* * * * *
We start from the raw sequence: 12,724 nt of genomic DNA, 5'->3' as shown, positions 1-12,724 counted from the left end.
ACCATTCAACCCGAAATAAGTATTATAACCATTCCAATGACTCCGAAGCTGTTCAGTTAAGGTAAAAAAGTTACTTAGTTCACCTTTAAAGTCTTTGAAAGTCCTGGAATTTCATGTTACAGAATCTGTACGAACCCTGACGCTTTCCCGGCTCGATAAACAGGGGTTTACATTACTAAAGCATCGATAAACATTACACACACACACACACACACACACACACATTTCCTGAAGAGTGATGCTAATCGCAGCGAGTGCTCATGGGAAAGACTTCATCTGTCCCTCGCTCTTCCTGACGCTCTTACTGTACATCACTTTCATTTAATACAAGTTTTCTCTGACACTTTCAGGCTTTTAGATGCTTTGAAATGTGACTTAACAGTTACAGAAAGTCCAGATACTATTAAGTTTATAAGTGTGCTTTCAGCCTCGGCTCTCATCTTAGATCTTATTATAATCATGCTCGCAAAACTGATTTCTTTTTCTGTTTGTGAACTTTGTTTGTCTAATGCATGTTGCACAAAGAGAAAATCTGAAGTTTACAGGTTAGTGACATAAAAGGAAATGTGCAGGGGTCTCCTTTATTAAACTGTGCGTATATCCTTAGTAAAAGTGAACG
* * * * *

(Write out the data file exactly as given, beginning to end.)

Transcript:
We start from the raw sequence: 12,724 nt of genomic DNA, 5'->3' as shown, positions 1-12,724 counted from the left end.
ACCATTCAACCCGAAATAAGTATTATAACCATTCCAATGACTCCGAAGCTGTTCAGTTAAGGTAAAAAAGTTACTTAGTTCACCTTTAAAGTCTTTGAAAGTCCTGGAATTTCATGTTACAGAATCTGTACGAACCCTGACGCTTTCCCGGCTCGATAAACAGGGGTTTACATTACTAAAGCATCGATAAACATTACACACACACACACACACACACACACACATTTCCTGAAGAGTGATGCTAATCGCAGCGAGTGCTCATGGGAAAGACTTCATCTGTCCCTCGCTCTTCCTGACGCTCTTACTGTACATCACTTTCATTTAATACAAGTTTTCTCTGACACTTTCAGGCTTTTAGATGCTTTGAAATGTGACTTAACAGTTACAGAAAGTCCAGATACTATTAAGTTTATAAGTGTGCTTTCAGCCTCGGCTCTCATCTTAGATCTTATTATAATCATGCTCGCAAAACTGATTTCTTTTTCTGTTTGTGAACTTTGTTTGTCTAATGCATGTTGCACAAAGAGAAAATCTGAAGTTTACAGGTTAGTGACATAAAAGGAAATGTGCAGGGGTCTCCTTTATTAAACTGTGCGTATATCCTTAGTAAAAGTGAACG